Although a federal court's habeas jurisdiction does not include all challenges that an alien may launch against his or her removal order, St. Cyr's habeas petition raises pure questions of law. He is not challenging the BIA's refusal to exercise its discretion in his favor. Rather, he is challenging the BIA's determination that it cannot legally consider St. Cyr's request to exercise its discretion. Therefore, his habeas challenge to his final order of removal is the type of claim that is cognizable in the district court under 28 U.S.C. § 2241.
Because there is no other avenue for judicial review available and St. Cyr's petition raises a purely legal challenge to his final order of removal, the district court had subject matter jurisdiction to review his habeas petition.
II. Availability of § 212(c) relief.
Having determined that the district court had jurisdiction to decide St. Cyr's claim, we turn to the issue raised by St. Cyr in his habeas petition: whether AEDPA § 440(d) and IIRIRA § 304, which essentially make discretionary relief unavailable to an alien like St. Cyr, apply to his removal proceeding.
A. History of Discretionary Relief.
Under the law in effect prior to the enactment of the AEDPA, certain aliens otherwise determined to be deportable were entitled to apply to the Attorney General or her delegates2 for a waiver of deportation under INA § 212(c), 8 U.S.C. § 1182(c) (1994). Former § 212(c) provided:
Aliens lawfully admitted for permanent residence who temporarily proceeded abroad voluntarily and not under an order of deportation, and who are returning to a lawful unrelinquished domicile of seven consecutive years, may be admitted in the discretion of the Attorney General without regard to [provisions setting forth various grounds for exclusion]. . . . The first sentence of this subsection shall not apply to an alien who has been convicted of one or more aggravated felonies and has served for such felony or felonies a term of imprisonment of at least five years.
8 U.S.C. § 1182(c) (1994) (repealed by IIRIRA § 304(b), 110 Stat. at 3009-597, Sept. 30, 1996).
Although the literal terms of § 212(c) appeared to apply only to resident aliens who had temporarily proceeded abroad and were returning to the United States, since 1976 the section has been interpreted by this Court to permit the Attorney General to waive the grounds for deportation under certain conditions in the case of a lawfully admitted permanent resident in deportation proceedings. See Buitrago-Cuesta v. INS, 7 F.3d 291, 292 (2d Cir. 1993); Francis v. INS, 532 F.2d 268, 272-73 (2d Cir. 1976).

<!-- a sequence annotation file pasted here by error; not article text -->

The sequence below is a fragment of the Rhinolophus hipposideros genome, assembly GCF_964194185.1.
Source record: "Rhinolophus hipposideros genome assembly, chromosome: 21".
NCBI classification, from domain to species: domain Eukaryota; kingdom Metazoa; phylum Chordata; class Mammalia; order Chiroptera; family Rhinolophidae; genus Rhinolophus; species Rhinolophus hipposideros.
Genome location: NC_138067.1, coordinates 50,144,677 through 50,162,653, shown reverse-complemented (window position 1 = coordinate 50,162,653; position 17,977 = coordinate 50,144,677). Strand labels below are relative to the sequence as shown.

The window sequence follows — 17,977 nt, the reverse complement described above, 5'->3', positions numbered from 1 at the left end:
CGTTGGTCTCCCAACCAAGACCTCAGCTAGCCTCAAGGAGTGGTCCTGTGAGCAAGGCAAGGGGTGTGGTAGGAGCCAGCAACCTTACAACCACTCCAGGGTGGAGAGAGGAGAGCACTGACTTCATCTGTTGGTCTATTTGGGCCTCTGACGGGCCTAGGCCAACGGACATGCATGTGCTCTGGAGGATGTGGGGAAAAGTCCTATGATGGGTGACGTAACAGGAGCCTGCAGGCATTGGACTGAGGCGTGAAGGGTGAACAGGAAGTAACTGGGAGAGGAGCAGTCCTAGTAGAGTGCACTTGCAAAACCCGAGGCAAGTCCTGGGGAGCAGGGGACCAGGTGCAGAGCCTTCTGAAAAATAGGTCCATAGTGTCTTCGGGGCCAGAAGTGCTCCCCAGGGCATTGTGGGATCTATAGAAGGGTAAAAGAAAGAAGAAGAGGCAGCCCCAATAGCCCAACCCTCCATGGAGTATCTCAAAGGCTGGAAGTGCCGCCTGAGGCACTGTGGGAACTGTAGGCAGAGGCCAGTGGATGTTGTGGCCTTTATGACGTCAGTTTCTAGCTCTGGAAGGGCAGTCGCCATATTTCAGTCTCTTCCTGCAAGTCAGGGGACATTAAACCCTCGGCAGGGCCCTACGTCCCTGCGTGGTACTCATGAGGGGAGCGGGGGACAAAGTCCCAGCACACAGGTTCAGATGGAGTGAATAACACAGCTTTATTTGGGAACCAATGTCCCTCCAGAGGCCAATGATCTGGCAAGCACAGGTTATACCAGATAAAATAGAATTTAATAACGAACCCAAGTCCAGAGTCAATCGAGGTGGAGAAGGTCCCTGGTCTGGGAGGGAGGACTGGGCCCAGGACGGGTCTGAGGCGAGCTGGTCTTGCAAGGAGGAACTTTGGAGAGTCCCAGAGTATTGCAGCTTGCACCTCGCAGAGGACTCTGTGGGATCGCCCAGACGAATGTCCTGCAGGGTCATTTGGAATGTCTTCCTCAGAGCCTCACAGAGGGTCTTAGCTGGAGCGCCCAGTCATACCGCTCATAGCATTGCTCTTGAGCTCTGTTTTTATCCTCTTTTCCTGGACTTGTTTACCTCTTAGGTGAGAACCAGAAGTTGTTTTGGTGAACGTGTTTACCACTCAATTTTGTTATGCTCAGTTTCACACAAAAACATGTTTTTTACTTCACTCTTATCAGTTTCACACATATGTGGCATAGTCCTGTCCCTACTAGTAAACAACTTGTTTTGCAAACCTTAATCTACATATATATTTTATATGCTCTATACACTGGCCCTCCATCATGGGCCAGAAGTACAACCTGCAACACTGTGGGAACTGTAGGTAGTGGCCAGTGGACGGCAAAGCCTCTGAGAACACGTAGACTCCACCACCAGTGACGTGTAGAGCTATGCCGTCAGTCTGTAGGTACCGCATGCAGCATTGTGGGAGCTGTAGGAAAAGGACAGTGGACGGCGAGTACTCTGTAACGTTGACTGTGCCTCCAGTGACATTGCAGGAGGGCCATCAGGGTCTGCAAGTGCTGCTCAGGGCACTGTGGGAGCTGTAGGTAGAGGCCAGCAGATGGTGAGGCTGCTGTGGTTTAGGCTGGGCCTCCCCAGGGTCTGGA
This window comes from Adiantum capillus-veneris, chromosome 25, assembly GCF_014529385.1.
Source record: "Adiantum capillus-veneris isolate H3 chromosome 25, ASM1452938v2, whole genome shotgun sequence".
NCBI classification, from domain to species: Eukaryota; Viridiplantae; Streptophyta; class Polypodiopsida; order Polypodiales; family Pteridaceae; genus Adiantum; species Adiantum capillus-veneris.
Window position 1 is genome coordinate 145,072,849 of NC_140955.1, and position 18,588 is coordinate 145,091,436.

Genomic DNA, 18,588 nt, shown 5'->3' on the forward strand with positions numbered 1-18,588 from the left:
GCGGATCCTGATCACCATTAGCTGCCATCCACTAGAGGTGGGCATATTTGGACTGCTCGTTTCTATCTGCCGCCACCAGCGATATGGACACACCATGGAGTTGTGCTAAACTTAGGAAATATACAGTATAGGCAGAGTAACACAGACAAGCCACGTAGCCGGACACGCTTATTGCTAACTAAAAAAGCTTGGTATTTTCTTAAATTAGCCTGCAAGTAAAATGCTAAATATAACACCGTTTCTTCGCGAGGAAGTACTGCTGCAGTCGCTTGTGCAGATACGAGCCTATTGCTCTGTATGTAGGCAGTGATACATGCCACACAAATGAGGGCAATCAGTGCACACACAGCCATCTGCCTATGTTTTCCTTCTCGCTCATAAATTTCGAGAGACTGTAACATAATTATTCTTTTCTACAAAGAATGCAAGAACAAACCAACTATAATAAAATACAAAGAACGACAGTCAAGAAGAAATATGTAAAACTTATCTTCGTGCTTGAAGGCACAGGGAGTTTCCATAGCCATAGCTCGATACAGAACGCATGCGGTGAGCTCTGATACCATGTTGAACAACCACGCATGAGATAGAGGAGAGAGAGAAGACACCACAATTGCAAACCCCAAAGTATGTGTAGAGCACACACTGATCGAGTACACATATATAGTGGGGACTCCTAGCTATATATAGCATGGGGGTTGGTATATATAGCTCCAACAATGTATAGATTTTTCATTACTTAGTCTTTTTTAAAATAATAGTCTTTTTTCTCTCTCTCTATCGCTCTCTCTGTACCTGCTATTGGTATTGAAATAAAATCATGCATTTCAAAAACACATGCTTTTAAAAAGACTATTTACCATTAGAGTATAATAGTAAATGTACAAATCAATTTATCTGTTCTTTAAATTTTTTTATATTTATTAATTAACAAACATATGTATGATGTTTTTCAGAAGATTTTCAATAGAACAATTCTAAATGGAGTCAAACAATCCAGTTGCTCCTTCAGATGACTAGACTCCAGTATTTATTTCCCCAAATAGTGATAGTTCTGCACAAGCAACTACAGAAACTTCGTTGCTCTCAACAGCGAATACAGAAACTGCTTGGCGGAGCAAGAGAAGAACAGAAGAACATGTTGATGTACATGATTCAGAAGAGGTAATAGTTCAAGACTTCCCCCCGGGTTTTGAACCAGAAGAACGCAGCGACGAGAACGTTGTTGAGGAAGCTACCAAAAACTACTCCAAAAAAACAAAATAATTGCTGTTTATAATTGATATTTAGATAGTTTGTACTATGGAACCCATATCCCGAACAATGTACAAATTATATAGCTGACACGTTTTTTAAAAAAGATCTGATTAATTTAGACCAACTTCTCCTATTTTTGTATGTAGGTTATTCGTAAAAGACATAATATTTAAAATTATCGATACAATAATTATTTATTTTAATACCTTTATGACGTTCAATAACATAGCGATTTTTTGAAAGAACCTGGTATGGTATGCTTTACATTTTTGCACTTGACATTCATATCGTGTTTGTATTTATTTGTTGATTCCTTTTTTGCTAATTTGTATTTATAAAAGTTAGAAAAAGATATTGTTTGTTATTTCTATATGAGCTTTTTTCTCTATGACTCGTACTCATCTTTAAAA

Discretionary relief from deportation, which has been available in our system in some form since at least 1917, see Francis, 532 F.2d at 270, provides the Attorney General with a mechanism to consider the impact of immigration on an alien's family. Prior to 1996, INA § 212(c) gave power to the Attorney General to permit a worthy alien to stay in this country in order to avoid extraordinary hardship to the alien's family in the United States. See id. at 272. In a case where a convicted alien demonstrated that he or she had a lawful unrelinquished domicile in the United States for at least seven years and that his or her conviction was not for an "aggravated felony," for which he or she had served a term of imprisonment of five years or longer, the Attorney General could, in her discretion, waive deportation. See 8 U.S.C. § 1182(c) (1994). Under the law in effect before 1996, if the Attorney General denied relief, the alien could challenge that denial by filing a petition for review in the court of appeals. See 8 U.S.C. § 1105a(a) (1994) (repealed by IIRIRA § 306(b), 110 Stat. at 3009-612, Sept. 30, 1996).
On April 24, 1996, Congress enacted the AEDPA, of which § 440(d) expanded the category of criminal convictions that would render an alien ineligible to apply for § 212(c) relief. The explicit goal of the AEDPA was to enhance "the ability of the United States to deport criminal aliens." H.R. Conf. Rep. No. 104-518, at 119 (1996), reprinted in 1996 U.S.C.C.A.N. 924, 952.3 Section 440(d) struck the language "has been convicted of one or more aggravated felonies" and that which followed in § 212(c) and inserted the following bar: